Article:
? Carlos Pulenta Malbec Tomero 2011 ($15, sample, 14%): Fairly-priced Argentine red that doesn’t have too much black fruit — which means it’s drinkable and not syrupy — and somehow manages to be mostly balanced. A very pleasant surprise.
? Da Luca Pinot Grigio 2012 ($13, sample, 12%): Disjointed pinot grigio with requisite tonic water at back but also weird fruit in the middle, almost tropical. Not much better than grocery store pinot grigio but at almost twice the price.
Reviews of wines that don ?t need their own post, but are worth noting for one reason or another. Look for it on the final Friday of each month:
? Beronia Tempranillo 2010 ($15, sample, 14%): Spanish red is rich, has lots of red fruit, and is professionally made. That it doesn’t especially taste like it ?s from Rioja is only a problem if you care about those things.
? Toad Hollow Chardonnay 2011 ($13, sample, 13.9%): California white is unoaked, and mostly tastes as it always does, with green apple fruit. But seems to be a hint of sweetness.
? Tormaresca Neprica 2011 ($12, sample, 13.5%): This vintage of the one-time favorite is more balanced and Italian than the 2010, but still firmly in the international style with lots of sweet red fruit.
The first time time the Wine Curmudgeon tasted the Tormaresca chardonnay, I knew two things. First, that Italian chardonnay was not something most people wanted to write about. The Italians had plenty of other white wine grapes; what were they doing messing around with chardonnay? The other thing I knew was that Tormaresca made really good cheap wine.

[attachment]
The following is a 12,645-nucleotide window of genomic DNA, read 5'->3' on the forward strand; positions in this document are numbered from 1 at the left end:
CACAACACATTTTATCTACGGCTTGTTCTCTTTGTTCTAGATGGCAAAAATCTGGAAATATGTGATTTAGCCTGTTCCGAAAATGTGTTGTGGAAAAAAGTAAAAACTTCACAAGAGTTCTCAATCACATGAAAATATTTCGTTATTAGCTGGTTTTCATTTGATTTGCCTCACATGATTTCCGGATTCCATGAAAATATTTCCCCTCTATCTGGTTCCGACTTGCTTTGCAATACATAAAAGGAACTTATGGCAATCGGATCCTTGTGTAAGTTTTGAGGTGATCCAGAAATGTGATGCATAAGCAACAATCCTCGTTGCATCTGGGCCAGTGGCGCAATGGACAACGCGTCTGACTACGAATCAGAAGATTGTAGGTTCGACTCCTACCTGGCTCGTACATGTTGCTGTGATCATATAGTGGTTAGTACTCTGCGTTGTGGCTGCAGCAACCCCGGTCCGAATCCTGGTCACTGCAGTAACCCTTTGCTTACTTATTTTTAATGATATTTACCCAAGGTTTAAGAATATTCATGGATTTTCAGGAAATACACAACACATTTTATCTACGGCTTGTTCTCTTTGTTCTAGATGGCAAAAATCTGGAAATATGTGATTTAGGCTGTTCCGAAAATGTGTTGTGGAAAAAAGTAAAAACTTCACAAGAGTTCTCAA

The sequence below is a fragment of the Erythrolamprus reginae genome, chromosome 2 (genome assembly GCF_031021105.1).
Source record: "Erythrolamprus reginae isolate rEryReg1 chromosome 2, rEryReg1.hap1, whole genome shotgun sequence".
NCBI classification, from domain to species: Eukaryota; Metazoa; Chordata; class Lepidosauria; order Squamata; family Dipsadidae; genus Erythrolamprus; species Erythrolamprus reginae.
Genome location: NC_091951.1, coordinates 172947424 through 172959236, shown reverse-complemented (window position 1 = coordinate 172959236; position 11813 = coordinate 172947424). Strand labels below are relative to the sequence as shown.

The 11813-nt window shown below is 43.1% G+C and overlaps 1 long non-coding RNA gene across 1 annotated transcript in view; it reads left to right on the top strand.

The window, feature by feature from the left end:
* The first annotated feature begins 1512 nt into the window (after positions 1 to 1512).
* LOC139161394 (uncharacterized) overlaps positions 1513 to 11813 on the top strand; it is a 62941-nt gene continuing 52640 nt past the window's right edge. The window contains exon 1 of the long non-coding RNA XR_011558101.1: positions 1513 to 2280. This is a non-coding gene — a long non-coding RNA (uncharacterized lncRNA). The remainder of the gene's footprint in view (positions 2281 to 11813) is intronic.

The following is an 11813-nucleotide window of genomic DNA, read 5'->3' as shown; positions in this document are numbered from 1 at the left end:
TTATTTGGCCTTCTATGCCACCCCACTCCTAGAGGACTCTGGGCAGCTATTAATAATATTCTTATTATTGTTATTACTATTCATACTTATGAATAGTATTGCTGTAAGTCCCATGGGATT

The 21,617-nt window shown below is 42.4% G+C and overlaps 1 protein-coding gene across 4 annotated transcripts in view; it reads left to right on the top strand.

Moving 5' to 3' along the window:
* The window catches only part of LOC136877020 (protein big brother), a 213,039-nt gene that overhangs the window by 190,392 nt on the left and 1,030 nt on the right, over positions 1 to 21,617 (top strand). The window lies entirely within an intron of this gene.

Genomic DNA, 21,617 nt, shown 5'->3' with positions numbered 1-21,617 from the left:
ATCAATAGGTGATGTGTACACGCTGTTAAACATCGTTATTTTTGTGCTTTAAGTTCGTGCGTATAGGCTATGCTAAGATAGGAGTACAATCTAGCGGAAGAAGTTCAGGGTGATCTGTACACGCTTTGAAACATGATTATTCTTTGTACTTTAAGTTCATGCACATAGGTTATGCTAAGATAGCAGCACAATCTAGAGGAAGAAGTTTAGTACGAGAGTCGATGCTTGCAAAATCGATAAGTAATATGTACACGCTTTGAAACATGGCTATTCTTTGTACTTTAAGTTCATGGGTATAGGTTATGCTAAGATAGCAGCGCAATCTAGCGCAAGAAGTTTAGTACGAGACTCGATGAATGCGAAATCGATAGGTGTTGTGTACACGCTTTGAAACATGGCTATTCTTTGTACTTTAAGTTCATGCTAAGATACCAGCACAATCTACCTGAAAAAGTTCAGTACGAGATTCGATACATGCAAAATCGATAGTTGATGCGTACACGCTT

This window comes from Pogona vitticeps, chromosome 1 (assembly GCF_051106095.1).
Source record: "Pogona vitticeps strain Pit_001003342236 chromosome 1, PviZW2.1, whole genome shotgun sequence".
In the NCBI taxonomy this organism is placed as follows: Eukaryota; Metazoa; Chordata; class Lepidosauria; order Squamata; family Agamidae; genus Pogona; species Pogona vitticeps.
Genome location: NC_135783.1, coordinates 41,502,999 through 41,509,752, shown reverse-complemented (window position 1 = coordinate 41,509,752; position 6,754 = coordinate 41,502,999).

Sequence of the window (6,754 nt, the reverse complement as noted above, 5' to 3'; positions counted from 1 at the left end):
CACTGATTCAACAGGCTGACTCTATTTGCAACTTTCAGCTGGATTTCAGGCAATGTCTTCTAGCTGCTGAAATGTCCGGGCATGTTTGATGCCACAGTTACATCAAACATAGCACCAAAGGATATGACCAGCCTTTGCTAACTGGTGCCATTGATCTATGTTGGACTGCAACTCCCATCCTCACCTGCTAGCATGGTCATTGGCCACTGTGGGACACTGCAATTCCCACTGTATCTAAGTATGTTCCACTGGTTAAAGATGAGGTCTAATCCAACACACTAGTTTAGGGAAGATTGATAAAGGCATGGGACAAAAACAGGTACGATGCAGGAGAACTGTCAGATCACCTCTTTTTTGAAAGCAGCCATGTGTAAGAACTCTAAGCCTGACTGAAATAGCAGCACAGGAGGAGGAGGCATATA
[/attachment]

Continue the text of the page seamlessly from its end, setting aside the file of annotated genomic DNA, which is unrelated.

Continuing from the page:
So I really wasn’t surprised at the quality. Tormaresca, as a producer, is that good. Somehow, on their property in Puglia in the Italian boot heel, they do things that other wineries can only dream about.
The current vintage of the chardonnay ($12, sample) is better than ever — bright, clean and crisp (almost too much crisp, actually, though that should not be a problem as the wine ages). There is lots of green apple fruit, enough oak to complement the fruit but not to overwhelm it, and only 12 1/2 percent alcohol. As always, I wonder why the Italians can make such a pleasant chardonnay while so many in California, where chardonnay is an important grape, stumble in the dark trying to do the same thing. Drink this chilled on its own, or pair it with a variety of white wine food — roast chicken, spaghetti carbonara or even Sunday brunch.
And, for those keeping track of these things, I’ll review the current vintage of the Tormaresca Neprica during the blog’s Birthday Week in November — and yes, we’ll once again give a bottle away of Neprica.